A day after the two counties India and China held high-level talks between the militaries of both the countries to resolve the tense situation along the Line of Actual Control in eastern Ladakh, both sides have agreed to resolve the border issues in accordance with various bilateral agreements, said the Foreign Ministry on Sunday.
India had requested the talk, which was held on Saturday at the Border Personnel Meeting Point in Maldo on the Chinese side of the Line of Actual Control (LAC).
The Foreign Ministry in a statement noted that peace and tranquility in the India-China border regions are essential for the overall development of bilateral relations. Adding to it the Foreign Ministry also mentioned that the meeting was held in a positive environment and stated that the dialogue will continue at military and diplomatic levels.
“It took place in a cordial and positive atmosphere. Both sides agreed to peacefully resolve the situation in the border areas in accordance with various bilateral agreements and keeping in view the agreement between the leaders that peace and tranquility in the India-China border regions is essential for the overall development of bilateral relations,” the Foreign Ministry said in the statement.
Further in the statement it said, “Both sides also noted that this year marked the 70th anniversary of the establishment of diplomatic relations between the two countries and agreed that an early resolution would contribute to the further development of the relationship.”
14 Corps Commander Lt General Harinder Singh led the Indian delegation to the Chinese border meeting point at Moldo near Chushul. The Chinese army team was led by Major General Liu Lin, commander of the South Xinjiang Military District.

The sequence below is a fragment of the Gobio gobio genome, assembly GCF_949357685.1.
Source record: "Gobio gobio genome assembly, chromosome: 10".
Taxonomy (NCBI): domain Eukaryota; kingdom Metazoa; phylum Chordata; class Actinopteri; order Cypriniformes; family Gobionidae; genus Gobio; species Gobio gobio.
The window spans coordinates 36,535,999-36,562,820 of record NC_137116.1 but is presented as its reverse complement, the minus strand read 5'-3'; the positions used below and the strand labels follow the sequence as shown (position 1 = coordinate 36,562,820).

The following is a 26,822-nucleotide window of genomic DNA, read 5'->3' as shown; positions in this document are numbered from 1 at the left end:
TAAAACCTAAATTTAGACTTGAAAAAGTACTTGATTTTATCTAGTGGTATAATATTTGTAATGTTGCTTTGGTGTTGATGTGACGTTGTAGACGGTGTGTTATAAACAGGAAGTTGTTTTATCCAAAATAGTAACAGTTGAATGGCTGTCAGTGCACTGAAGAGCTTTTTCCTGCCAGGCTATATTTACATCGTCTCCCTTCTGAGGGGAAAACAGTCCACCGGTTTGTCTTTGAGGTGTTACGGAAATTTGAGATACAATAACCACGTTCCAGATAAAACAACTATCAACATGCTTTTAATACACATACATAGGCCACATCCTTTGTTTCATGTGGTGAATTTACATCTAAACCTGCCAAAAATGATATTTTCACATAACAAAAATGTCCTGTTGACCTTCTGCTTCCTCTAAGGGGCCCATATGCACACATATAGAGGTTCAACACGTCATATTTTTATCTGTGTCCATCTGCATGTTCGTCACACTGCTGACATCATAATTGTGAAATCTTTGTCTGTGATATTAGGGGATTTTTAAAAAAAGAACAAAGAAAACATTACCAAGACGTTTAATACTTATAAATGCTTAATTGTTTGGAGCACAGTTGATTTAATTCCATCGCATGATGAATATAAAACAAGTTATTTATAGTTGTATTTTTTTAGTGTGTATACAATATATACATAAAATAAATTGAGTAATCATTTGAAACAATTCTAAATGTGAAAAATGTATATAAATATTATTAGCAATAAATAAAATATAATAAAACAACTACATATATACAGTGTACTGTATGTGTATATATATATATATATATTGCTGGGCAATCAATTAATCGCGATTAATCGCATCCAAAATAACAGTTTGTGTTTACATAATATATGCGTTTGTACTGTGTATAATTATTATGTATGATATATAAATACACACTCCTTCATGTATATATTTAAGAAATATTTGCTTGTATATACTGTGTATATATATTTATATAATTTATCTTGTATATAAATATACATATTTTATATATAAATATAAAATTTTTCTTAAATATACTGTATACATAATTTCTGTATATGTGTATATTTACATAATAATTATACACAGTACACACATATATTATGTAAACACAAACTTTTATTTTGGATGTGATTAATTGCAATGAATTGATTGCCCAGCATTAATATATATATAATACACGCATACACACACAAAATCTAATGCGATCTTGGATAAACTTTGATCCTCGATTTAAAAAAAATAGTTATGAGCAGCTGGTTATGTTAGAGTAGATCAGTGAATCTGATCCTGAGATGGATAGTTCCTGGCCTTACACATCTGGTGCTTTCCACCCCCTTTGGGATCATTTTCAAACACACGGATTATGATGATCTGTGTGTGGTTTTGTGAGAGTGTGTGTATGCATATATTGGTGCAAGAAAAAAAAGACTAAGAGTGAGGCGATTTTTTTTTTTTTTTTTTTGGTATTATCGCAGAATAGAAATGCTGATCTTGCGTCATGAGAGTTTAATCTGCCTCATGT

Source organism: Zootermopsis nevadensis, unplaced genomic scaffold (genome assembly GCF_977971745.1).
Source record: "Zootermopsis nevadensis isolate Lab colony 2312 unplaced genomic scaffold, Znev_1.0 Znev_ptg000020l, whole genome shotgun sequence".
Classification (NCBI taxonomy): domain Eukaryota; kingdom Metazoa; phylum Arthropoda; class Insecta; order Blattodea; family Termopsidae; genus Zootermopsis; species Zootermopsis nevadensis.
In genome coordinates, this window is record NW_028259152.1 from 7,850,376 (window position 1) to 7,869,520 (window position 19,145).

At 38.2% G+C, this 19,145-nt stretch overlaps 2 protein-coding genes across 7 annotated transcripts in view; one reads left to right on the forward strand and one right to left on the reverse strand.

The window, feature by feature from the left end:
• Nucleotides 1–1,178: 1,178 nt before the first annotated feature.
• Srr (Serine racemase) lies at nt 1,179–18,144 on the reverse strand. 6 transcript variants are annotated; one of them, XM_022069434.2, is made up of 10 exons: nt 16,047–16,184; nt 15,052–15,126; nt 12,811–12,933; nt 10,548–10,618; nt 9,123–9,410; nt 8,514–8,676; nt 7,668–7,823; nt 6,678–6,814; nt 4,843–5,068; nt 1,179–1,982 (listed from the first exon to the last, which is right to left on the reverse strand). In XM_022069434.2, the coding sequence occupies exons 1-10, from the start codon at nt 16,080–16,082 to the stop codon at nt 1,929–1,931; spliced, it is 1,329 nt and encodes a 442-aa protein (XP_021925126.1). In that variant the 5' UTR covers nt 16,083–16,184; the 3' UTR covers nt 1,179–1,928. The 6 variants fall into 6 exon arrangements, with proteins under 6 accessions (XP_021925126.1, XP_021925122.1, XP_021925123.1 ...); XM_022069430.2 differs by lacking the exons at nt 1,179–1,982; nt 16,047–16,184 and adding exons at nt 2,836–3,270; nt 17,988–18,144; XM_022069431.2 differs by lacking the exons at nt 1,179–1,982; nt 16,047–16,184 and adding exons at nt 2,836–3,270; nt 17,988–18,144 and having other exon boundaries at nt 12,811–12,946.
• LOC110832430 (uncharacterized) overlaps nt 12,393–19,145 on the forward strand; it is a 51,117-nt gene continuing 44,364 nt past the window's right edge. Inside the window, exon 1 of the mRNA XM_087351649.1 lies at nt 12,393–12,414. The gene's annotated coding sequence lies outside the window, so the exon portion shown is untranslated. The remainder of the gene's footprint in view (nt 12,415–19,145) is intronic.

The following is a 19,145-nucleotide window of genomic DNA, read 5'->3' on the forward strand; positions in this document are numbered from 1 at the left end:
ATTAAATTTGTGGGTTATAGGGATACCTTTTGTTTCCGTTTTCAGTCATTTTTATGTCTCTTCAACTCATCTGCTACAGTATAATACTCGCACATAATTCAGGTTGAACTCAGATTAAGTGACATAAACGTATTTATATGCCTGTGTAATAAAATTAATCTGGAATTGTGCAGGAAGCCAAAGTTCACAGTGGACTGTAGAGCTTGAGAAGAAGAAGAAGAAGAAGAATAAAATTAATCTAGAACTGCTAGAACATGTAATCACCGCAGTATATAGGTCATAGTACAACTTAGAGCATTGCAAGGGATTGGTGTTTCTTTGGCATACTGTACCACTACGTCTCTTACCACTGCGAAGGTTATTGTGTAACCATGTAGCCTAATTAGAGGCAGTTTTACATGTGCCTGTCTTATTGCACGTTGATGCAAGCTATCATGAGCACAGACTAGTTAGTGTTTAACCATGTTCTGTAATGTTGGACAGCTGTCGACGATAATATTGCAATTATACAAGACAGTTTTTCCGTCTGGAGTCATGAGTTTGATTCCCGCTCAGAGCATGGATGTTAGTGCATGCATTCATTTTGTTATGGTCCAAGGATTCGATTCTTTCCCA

New Delhi and Beijing “will continue the military and diplomatic engagements to resolve the situation and to ensure peace and tranquility in the border areas”, said the government.
Ahead of the Saturday meeting of the army commanders, Naveen Srivastava, joint secretary (East Asia) in the Foreign Ministry, and Wu Jianghao, director general in China’s Foreign Ministry joined a video call and vowed that “the two sides should handle their differences through peaceful discussion” and “not allow them to become disputes”.
The present tension between the two sides came into sharp focus when reports of skirmishes between the soldiers of both sides were reported in the Pangong Lake region on May 5 and May 6 and the construction of road connecting the Darbuk-Shayok-Daulat Beg Oldie road in Galwan Valley.
Indian troops have not been allowed to go beyond Finger 4 on north bank of Pangong Tso, compared to earlier when Indian patrols could go 8 kilometers further till Finger 8, which is the LAC according to India.
India also says the Chinese have been hindering normal patrolling along the LAC in Ladakh and Sikkim.
Since the clash started India has claimed about Chinese infantry soldier intrusion in areas like Demchok to the South, the Fingers region on the Eastern banks of the high-altitude Pangong Lake, the Galwan River basin and more recently the Gogra post.
The India-China boundary covers the 3,488-km-long Line of Actual Control.